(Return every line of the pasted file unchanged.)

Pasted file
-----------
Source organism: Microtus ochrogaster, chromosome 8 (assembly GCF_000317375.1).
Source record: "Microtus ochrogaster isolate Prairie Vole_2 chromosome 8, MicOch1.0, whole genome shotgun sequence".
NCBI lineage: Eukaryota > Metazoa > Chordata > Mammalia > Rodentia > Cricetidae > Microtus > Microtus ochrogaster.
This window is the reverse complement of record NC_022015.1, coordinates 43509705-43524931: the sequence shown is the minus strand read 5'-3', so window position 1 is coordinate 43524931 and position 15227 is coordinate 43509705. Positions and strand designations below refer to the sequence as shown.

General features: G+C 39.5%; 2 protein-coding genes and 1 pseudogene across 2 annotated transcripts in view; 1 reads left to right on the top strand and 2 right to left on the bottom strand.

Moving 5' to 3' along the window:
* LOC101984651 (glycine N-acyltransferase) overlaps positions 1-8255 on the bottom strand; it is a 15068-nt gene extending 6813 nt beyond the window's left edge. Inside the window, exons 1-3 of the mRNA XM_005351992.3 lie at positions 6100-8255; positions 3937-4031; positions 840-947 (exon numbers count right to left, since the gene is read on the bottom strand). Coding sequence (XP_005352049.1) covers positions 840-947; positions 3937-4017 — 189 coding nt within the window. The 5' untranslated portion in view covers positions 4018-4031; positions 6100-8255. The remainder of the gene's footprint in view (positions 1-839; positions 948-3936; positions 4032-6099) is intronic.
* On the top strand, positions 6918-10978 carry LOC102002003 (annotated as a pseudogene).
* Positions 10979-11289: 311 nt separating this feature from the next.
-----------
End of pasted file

Source organism: Microtus ochrogaster, chromosome 8 (assembly GCF_000317375.1).
Source record: "Microtus ochrogaster isolate Prairie Vole_2 chromosome 8, MicOch1.0, whole genome shotgun sequence".
NCBI lineage: Eukaryota > Metazoa > Chordata > Mammalia > Rodentia > Cricetidae > Microtus > Microtus ochrogaster.
This window is the reverse complement of record NC_022015.1, coordinates 43509705-43524931: the sequence shown is the minus strand read 5'-3', so window position 1 is coordinate 43524931 and position 15227 is coordinate 43509705. Positions and strand designations below refer to the sequence as shown.

General features: G+C 39.5%; 2 protein-coding genes and 1 pseudogene across 2 annotated transcripts in view; 1 reads left to right on the top strand and 2 right to left on the bottom strand.

Moving 5' to 3' along the window:
* LOC101984651 (glycine N-acyltransferase) overlaps positions 1-8255 on the bottom strand; it is a 15068-nt gene extending 6813 nt beyond the window's left edge. Inside the window, exons 1-3 of the mRNA XM_005351992.3 lie at positions 6100-8255; positions 3937-4031; positions 840-947 (exon numbers count right to left, since the gene is read on the bottom strand). Coding sequence (XP_005352049.1) covers positions 840-947; positions 3937-4017 — 189 coding nt within the window. The 5' untranslated portion in view covers positions 4018-4031; positions 6100-8255. The remainder of the gene's footprint in view (positions 1-839; positions 948-3936; positions 4032-6099) is intronic.
* On the top strand, positions 6918-10978 carry LOC102002003 (annotated as a pseudogene).
* Positions 10979-11289: 311 nt separating this feature from the next.